Too risky for a bank to lend them money, but my super is up for grabs? Forget it!

    The Royal Commission has shown how the 'high heid uns' just see us as sheep for fleecing, and this is just another lurk in their perpetual efforts to get their hands on OUR money.

    That it should come from Pratt is one thing, but that a former union man should be pushing the idea is another thing altogether. Obviously some of them are quick learners once they start hanging out with the rich and powerful.

    Next the Mafia will be demanding a piece of the superannuation action, if they aren't already in there somewhere. They and the banks have a lot in common.
    Travellersjoy
    4th Sep 2018
    10:50am
    Charming!
    How stupid do these people think we are?

    Too risky for a bank to lend them money, but my super is up for grabs? Forget it!

    The Royal Commission has shown how the 'high heid uns' just see us as sheep for fleecing, and this is just another lurk in their perpetual efforts to get their hands on OUR money.

    That it should come from Pratt is one thing, but that a former union man should be pushing the idea is another thing altogether. Obviously some of them are quick learners once they start hanging out with the rich and powerful.

    Next the Mafia will be demanding a piece of the superannuation action, if they aren't already in there somewhere. They and the banks have a lot in common.
    Travellersjoy
    4th Sep 2018
    10:50am
    Charming!
    How stupid do these people think we are?

    Too risky for a bank to lend them money, but my super is up for grabs? Forget it!

    The Royal Commission has shown how the 'high heid uns' just see us as sheep for fleecing, and this is just another lurk in their perpetual efforts to get their hands on OUR money.

    That it should come from Pratt is one thing, but that a former union man should be pushing the idea is another thing altogether. Obviously some of them are quick learners once they start hanging out with the rich and powerful.

    Next the Mafia will be demanding a piece of the superannuation action, if they aren't already in there somewhere. They and the banks have a lot in common.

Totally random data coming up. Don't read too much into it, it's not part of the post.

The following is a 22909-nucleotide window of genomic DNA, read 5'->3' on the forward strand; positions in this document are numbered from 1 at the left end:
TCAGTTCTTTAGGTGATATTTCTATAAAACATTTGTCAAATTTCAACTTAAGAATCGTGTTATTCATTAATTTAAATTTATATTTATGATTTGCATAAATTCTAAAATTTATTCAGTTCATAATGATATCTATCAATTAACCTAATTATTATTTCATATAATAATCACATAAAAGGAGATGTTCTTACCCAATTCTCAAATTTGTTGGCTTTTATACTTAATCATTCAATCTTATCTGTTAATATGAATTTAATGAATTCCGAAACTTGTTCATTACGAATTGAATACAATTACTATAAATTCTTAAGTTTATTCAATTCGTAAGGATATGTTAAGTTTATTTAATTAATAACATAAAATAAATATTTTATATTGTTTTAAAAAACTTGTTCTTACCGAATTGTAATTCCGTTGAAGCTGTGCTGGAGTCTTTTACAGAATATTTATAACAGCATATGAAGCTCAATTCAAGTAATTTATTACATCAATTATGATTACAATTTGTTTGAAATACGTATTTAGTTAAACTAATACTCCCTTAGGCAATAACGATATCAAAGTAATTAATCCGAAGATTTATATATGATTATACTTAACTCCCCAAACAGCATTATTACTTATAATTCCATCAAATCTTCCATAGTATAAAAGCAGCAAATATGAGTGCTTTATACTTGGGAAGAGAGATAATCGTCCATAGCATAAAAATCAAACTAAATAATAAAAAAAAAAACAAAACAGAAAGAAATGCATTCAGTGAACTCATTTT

Priscilla
    4th Sep 2018
    10:53am
    Definitely not!
    maelcolium
    4th Sep 2018
    11:52am
    Hang on a bit - Weavan is no longer associated with the unions or industry funds. He is now a player in the financial sector so why if God's name would we listen to anything he says? I wouldn't be listening to Pratt either - his father built the empire, not him.
    But here's an idea. Let the retail funds lend to the corporates and leave the industry funds alone. I might see pigs fly then??

    THat was tongue in cheek of course because the retail fund managers (ie Banks) are not going to take any risk at all as they find it much safer to provide retail mortagages/
    invisible sock
    4th Sep 2018
    12:26pm
    $2.7 trillion - can't you just see them salivating over getting their hands on some of this.
    They would have to create a new investment category for you to opt into.
    An option even more risky than betting on all these DELAYED START dog and horse races.
    You wouldn't see which why they went.
    They could teach even Bernie Madoff a thing or two.
    On the Ball
    4th Sep 2018
    12:42pm
    "Rather he is suggesting coming to the rescue of corporates who cannot get credit through the normal financial channels "

    Really? So WE stump the money for businesses that the banks wont touch? Even with their record of taking on risky investments?

    NOT WITH MY MONEY YOU DON'T!!!

    This cannot increase returns for superannuants. That is a con.
    floss
    4th Sep 2018
    12:47pm